By Katherine Sellgren
BBC News education reporter
The 2001 census revealed 175,000 young carers in the UK
Children with caring responsibilities are often "unidentified, unsupported and without a voice", research by the watchdog Ofsted has found.
Inspectors said not enough young carers were known about or receiving support in the eight local councils areas in England they visited last year.
They said children caring for parents with a drug habit or mental health problems were particularly vulnerable.
Another report is highlighting the problems of young carers in Wales.
That report, from the Children's Commission for Wales, says more than half of young carers have felt they could not cope with their responsibilities during the course of a week.
In England, Ofsted inspectors carried out their research last November and December and spoke to 50 young carers - 37 of whom were caring for disabled parents and 13 for siblings.
The children were dealing with a range of disabilities, including physical and sensory impairments, learning difficulties, drug and alcohol-related problems and mental health problems.
'Accepting' of the role
The report found young carers were generally accepting of their role as carer and felt it made them closer to their parents than their peers.
"I don't have anyone back and I don't go out - just say I can't be bothered, it's easier than explaining," one carer told inspectors.
Young carers also said their experience had helped them deal with the practicalities of life at an early age.
"If her speech knocks out I have to lay pillows around her in case she fits," said one carer.
But older children said they were frequently late or absent for school or college and had problems getting coursework finished on time.
Of the 28 young carers at school asked, 19 said their school was aware of their caring responsibilities, but nine had not told staff.
One young carer said: "Sometimes I am late for school - they don't remember I'm a young carer. Just put up with the detention."
Number of carers 'underestimated'
Ofsted said the 2001 census figure that 175,000 children and young people in the UK provided care was an underestimate "because many families do not reveal their situation".
Inspectors found none of the eight areas examined had reliable estimates of the number of potential young carers.
Inspectors said families' reluctance to communicate with the authorities was a key barrier to identifying and supporting young carers.
"My dad don't trust anyone from social services", one carer told inspectors.
The research also found professionals often lacked awareness of the difficulties faced by young carers and did not take children's views into account when assessing disabled parents.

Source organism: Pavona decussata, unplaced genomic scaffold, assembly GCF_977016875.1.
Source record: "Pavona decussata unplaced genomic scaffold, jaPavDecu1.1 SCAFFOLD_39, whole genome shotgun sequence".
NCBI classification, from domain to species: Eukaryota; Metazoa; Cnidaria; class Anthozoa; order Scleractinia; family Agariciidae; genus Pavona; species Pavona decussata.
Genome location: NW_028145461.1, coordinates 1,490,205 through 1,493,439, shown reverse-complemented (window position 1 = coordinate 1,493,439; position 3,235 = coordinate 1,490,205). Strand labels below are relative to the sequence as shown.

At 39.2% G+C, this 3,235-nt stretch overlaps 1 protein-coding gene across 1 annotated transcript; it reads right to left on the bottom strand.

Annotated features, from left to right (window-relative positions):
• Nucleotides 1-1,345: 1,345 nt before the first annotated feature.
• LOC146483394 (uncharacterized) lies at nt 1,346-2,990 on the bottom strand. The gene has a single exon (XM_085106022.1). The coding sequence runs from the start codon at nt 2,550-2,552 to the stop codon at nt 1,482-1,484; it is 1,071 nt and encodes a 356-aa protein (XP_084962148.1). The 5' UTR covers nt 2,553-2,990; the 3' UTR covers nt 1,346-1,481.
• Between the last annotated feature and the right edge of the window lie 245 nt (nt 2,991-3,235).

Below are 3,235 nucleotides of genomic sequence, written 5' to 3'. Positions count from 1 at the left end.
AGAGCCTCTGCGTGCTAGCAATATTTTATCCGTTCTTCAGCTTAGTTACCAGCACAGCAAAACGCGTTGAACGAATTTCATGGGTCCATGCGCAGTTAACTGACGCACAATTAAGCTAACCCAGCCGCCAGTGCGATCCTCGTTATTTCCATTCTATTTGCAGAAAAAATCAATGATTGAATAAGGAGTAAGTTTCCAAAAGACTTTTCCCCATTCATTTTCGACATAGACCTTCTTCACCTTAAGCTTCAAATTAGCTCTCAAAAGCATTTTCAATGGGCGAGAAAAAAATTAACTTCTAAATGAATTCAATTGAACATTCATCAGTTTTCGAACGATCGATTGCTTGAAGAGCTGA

Only three of the 37 young carers with disabled parents said their views had been sought or included in a parents' assessment.
The report said: "Seven areas stated that many professionals... lacked insight into the impact of a parent's disability on the children and young people in the family, some of whom will be young carers."
And in three of the areas assessed, the number of children in caring roles was higher in areas of deprivation.
The inspectors said schools played a key role in helping children with caring duties.
For example, analysing absenteeism data could help reveal pupils not previously identified as having caring responsibilities.
Having a young carers policy and a designated teacher with responsibility for these pupils increased the support available.
The report cited one school where young carers presented in assemblies to make other pupils aware of the issues surrounding caring.
Chief inspector Christine Gilbert said: "Councils and their partners need to work together to identify and support young carers and their families.
"It is unacceptable that for most young carers no assessment of their own needs was conducted by children's social care professionals."
Clare Tickell, chief executive for Action for Children, a charity which has run a television campaign to raise awareness of child carers, said: "Young carers are often the invisible faces of caring.
"They can be forced to step in to meet the needs of a relative which are not being fully met by adult care services.
"We know from our work in supporting young carers that they carry a huge weight of responsibility."
The council areas visited by Ofsted were Birmingham City Council, Bournemouth City Council, Cambridgeshire County Council, London Borough of Hounslow, Nottingham City Council, Plymouth City Council, Royal Borough of Kensington and Chelsea and Swindon Borough Council.